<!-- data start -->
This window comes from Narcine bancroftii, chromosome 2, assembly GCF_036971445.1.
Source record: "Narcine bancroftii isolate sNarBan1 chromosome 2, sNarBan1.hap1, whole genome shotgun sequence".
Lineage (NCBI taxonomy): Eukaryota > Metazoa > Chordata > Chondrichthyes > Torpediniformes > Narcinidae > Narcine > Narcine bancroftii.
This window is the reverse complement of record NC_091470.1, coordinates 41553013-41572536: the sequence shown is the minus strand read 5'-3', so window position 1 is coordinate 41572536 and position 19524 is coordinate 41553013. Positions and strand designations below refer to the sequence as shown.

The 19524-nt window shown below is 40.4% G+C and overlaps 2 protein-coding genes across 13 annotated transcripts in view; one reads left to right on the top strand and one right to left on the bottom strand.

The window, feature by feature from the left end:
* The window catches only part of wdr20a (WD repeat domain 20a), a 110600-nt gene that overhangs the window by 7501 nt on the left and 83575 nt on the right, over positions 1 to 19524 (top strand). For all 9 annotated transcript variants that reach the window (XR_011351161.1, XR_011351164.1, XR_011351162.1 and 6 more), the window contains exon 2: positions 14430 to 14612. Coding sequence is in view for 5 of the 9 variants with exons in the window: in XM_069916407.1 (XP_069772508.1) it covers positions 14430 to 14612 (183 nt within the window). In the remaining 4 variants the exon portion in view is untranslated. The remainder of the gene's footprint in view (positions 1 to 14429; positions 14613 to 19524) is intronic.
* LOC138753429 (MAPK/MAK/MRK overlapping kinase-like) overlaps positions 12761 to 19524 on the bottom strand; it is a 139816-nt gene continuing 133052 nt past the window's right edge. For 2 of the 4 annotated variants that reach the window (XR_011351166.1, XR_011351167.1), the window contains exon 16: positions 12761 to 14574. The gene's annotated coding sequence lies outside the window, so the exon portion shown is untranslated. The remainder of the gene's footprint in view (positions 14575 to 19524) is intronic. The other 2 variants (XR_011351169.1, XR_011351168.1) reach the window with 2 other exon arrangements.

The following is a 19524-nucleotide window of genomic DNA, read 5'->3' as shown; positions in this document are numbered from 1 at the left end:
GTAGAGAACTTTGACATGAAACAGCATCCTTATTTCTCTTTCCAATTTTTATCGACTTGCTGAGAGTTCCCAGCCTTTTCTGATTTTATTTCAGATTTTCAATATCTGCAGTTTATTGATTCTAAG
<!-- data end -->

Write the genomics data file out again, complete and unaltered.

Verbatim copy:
This window comes from Narcine bancroftii, chromosome 2, assembly GCF_036971445.1.
Source record: "Narcine bancroftii isolate sNarBan1 chromosome 2, sNarBan1.hap1, whole genome shotgun sequence".
Lineage (NCBI taxonomy): Eukaryota > Metazoa > Chordata > Chondrichthyes > Torpediniformes > Narcinidae > Narcine > Narcine bancroftii.
This window is the reverse complement of record NC_091470.1, coordinates 41553013-41572536: the sequence shown is the minus strand read 5'-3', so window position 1 is coordinate 41572536 and position 19524 is coordinate 41553013. Positions and strand designations below refer to the sequence as shown.

The 19524-nt window shown below is 40.4% G+C and overlaps 2 protein-coding genes across 13 annotated transcripts in view; one reads left to right on the top strand and one right to left on the bottom strand.

The window, feature by feature from the left end:
* The window catches only part of wdr20a (WD repeat domain 20a), a 110600-nt gene that overhangs the window by 7501 nt on the left and 83575 nt on the right, over positions 1 to 19524 (top strand). For all 9 annotated transcript variants that reach the window (XR_011351161.1, XR_011351164.1, XR_011351162.1 and 6 more), the window contains exon 2: positions 14430 to 14612. Coding sequence is in view for 5 of the 9 variants with exons in the window: in XM_069916407.1 (XP_069772508.1) it covers positions 14430 to 14612 (183 nt within the window). In the remaining 4 variants the exon portion in view is untranslated. The remainder of the gene's footprint in view (positions 1 to 14429; positions 14613 to 19524) is intronic.
* LOC138753429 (MAPK/MAK/MRK overlapping kinase-like) overlaps positions 12761 to 19524 on the bottom strand; it is a 139816-nt gene continuing 133052 nt past the window's right edge. For 2 of the 4 annotated variants that reach the window (XR_011351166.1, XR_011351167.1), the window contains exon 16: positions 12761 to 14574. The gene's annotated coding sequence lies outside the window, so the exon portion shown is untranslated. The remainder of the gene's footprint in view (positions 14575 to 19524) is intronic. The other 2 variants (XR_011351169.1, XR_011351168.1) reach the window with 2 other exon arrangements.

The following is a 19524-nucleotide window of genomic DNA, read 5'->3' as shown; positions in this document are numbered from 1 at the left end:
GTAGAGAACTTTGACATGAAACAGCATCCTTATTTCTCTTTCCAATTTTTATCGACTTGCTGAGAGTTCCCAGCCTTTTCTGATTTTATTTCAGATTTTCAATATCTGCAGTTTATTGATTCTAAG